Pacific Northwest

March, 2012
Regional Report

Prune Shrubs

Prune your summer flowering shrubs now but remember that spring bloomers spent last summer producing flower buds; pruning them now will result in the loss of flowers. Forsythia, quince, spirea, and other early spring flowering shrubs should be pruned after they have finished flowering. Pruning improves the shape of the plant, and opens up the center of the plant for better air circulation and sun exposure. Always start your pruning by removing all dead, decayed or broken branches.

Prune Raspberry and Blackberry Plants

Remove last year's fruiting canes from raspberries and blackberries now to make room for new fruiting canes. Everbearing raspberry plants can be cut down to ground level.

Apply Mulch

You can lightly top dress new and existing plantings with mulch at this time of year, to help hold in moisture and as a gradual addition to other soil amending. One word of caution: too much mulch will slow down the warming of the soil and delay growth. If you applied a thick layer of mulch for winter protection, now is the time to dig it into the soil or rake some of it away so the ground can warm up a little more quickly.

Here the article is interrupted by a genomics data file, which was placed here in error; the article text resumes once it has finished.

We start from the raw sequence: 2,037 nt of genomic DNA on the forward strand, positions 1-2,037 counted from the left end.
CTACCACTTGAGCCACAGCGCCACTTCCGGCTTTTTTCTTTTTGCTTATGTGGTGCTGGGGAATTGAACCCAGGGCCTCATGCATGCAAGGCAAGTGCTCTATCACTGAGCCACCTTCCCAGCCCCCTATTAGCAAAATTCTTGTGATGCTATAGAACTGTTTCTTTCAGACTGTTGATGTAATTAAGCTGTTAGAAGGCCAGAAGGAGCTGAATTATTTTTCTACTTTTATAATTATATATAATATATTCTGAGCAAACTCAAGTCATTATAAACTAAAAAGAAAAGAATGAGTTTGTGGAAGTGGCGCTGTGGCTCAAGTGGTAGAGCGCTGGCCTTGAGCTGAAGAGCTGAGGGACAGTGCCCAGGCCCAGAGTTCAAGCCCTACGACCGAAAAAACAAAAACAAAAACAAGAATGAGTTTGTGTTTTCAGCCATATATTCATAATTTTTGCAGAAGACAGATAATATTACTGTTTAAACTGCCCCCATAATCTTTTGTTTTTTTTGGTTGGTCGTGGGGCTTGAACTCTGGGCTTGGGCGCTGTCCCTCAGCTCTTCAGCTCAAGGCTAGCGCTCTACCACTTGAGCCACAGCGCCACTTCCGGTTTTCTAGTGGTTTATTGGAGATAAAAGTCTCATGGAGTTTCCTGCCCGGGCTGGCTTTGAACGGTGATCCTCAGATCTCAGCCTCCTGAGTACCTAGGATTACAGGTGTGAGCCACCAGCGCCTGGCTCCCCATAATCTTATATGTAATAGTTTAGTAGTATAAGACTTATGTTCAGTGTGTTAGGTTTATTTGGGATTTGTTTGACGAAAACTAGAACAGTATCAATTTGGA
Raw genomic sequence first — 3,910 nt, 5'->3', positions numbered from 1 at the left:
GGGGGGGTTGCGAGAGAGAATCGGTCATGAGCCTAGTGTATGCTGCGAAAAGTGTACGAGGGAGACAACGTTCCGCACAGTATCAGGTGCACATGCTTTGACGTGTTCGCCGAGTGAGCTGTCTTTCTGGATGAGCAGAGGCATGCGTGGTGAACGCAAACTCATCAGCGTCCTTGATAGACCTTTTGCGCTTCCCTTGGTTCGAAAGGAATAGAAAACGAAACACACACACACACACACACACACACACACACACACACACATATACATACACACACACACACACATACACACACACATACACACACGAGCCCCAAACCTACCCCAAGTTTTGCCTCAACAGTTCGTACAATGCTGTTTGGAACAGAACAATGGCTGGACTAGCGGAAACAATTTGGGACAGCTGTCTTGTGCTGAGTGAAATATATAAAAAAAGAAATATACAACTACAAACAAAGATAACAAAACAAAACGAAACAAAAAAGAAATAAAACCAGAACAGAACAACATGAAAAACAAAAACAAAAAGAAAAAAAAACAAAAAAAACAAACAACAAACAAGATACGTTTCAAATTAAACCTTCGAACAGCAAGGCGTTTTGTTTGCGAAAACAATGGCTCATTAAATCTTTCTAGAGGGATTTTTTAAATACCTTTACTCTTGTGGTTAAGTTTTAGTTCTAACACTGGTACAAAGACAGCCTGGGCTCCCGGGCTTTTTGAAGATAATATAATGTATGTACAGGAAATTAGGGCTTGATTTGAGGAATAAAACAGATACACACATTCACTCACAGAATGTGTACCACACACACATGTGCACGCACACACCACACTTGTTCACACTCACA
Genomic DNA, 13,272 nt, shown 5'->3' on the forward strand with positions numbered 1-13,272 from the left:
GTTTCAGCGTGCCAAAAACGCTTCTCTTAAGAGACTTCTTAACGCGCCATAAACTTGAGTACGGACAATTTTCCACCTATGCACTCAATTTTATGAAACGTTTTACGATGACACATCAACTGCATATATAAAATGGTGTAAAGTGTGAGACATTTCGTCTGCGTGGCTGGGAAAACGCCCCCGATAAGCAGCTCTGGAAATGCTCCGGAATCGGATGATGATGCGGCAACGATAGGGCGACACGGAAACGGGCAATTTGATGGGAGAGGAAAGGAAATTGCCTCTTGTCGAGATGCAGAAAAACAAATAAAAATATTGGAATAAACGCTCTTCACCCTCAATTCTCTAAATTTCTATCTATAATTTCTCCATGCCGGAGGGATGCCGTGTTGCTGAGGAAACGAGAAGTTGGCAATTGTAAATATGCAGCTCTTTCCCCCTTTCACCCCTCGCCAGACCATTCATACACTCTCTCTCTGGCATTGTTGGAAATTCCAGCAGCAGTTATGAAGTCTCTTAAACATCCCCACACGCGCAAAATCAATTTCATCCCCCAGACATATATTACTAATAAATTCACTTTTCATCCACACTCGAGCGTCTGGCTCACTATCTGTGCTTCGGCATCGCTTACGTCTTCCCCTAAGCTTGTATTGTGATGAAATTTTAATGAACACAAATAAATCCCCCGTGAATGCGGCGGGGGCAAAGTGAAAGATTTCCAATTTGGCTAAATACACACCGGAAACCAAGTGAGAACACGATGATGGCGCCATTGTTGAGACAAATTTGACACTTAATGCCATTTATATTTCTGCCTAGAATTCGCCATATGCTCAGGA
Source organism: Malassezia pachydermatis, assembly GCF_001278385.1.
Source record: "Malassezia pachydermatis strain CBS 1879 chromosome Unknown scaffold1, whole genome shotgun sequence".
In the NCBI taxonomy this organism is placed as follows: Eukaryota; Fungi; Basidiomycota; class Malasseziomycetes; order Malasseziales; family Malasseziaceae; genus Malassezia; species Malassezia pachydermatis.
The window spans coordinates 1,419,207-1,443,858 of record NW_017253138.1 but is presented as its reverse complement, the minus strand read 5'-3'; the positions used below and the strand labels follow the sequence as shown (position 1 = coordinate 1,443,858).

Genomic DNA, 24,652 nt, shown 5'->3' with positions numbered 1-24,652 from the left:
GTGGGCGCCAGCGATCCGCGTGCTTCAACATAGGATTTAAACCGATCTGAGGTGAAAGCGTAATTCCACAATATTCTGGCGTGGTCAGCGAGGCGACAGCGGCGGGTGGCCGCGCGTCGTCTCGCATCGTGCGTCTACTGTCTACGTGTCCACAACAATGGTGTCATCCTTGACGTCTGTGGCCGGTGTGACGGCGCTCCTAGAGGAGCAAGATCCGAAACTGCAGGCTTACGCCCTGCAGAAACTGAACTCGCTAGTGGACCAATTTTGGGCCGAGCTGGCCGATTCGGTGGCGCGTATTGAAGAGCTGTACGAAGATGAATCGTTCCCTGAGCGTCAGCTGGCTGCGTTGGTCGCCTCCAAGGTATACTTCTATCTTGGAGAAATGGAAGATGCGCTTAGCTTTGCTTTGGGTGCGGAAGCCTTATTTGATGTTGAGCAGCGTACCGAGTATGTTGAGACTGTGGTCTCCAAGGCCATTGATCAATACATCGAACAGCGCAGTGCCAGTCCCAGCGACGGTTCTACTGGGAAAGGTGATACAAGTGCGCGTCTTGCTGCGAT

Fertilize Shrubs and Trees

Fertilize shrubs and trees if you forgot to do it in February. Use an acid-type rhododendron fertilizer to feed evergreens, conifers, broadleaf evergreens, rhododendrons, azaleas and camellias. Use an all-purpose fertilizer to feed roses and other deciduous trees and shrubs. If you use granular type fertilizers, be sure to water it in thoroughly.

Plant Cool Season Veggies

Cool season vegetables such as peas, radishes, lettuce, and spinach can be planted as soon as the soil can be worked. Transplants of cool season vegetables such as broccoli and cabbage can also be planted as soon as soil can be worked.

Our Mission in Action

Shop Our Holiday Catalog